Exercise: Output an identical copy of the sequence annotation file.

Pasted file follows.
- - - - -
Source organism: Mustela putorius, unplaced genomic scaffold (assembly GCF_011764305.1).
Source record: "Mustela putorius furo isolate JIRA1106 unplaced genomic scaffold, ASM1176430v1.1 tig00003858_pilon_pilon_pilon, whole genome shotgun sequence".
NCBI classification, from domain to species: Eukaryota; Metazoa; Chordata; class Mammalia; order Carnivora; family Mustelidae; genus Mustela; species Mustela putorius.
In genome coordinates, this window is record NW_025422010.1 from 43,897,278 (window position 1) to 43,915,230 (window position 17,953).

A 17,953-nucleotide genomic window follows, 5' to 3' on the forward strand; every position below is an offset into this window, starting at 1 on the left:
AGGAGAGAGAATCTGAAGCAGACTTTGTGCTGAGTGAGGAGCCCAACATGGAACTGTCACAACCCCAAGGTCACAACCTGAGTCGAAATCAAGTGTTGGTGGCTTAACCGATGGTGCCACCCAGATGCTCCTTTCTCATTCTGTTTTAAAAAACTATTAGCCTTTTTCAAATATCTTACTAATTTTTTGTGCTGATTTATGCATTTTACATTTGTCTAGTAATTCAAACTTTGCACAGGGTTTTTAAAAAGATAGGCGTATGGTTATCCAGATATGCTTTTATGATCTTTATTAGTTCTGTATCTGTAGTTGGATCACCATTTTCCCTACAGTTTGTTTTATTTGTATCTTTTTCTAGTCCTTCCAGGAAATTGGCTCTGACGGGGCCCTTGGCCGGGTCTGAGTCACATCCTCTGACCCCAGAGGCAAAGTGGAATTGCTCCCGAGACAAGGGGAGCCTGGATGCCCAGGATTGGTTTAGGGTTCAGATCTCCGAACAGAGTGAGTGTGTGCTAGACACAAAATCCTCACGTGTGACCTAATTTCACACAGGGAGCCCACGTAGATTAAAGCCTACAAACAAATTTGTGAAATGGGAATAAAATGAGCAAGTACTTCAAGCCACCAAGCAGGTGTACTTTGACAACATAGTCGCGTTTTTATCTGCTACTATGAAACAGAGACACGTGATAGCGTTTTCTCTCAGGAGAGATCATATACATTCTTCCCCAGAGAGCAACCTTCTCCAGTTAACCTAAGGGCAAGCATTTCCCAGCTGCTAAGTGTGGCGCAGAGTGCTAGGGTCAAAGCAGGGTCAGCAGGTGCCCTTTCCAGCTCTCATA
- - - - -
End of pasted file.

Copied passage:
Source organism: Mustela putorius, unplaced genomic scaffold (assembly GCF_011764305.1).
Source record: "Mustela putorius furo isolate JIRA1106 unplaced genomic scaffold, ASM1176430v1.1 tig00003858_pilon_pilon_pilon, whole genome shotgun sequence".
NCBI classification, from domain to species: Eukaryota; Metazoa; Chordata; class Mammalia; order Carnivora; family Mustelidae; genus Mustela; species Mustela putorius.
In genome coordinates, this window is record NW_025422010.1 from 43,897,278 (window position 1) to 43,915,230 (window position 17,953).

A 17,953-nucleotide genomic window follows, 5' to 3' on the forward strand; every position below is an offset into this window, starting at 1 on the left:
AGGAGAGAGAATCTGAAGCAGACTTTGTGCTGAGTGAGGAGCCCAACATGGAACTGTCACAACCCCAAGGTCACAACCTGAGTCGAAATCAAGTGTTGGTGGCTTAACCGATGGTGCCACCCAGATGCTCCTTTCTCATTCTGTTTTAAAAAACTATTAGCCTTTTTCAAATATCTTACTAATTTTTTGTGCTGATTTATGCATTTTACATTTGTCTAGTAATTCAAACTTTGCACAGGGTTTTTAAAAAGATAGGCGTATGGTTATCCAGATATGCTTTTATGATCTTTATTAGTTCTGTATCTGTAGTTGGATCACCATTTTCCCTACAGTTTGTTTTATTTGTATCTTTTTCTAGTCCTTCCAGGAAATTGGCTCTGACGGGGCCCTTGGCCGGGTCTGAGTCACATCCTCTGACCCCAGAGGCAAAGTGGAATTGCTCCCGAGACAAGGGGAGCCTGGATGCCCAGGATTGGTTTAGGGTTCAGATCTCCGAACAGAGTGAGTGTGTGCTAGACACAAAATCCTCACGTGTGACCTAATTTCACACAGGGAGCCCACGTAGATTAAAGCCTACAAACAAATTTGTGAAATGGGAATAAAATGAGCAAGTACTTCAAGCCACCAAGCAGGTGTACTTTGACAACATAGTCGCGTTTTTATCTGCTACTATGAAACAGAGACACGTGATAGCGTTTTCTCTCAGGAGAGATCATATACATTCTTCCCCAGAGAGCAACCTTCTCCAGTTAACCTAAGGGCAAGCATTTCCCAGCTGCTAAGTGTGGCGCAGAGTGCTAGGGTCAAAGCAGGGTCAGCAGGTGCCCTTTCCAGCTCTCATA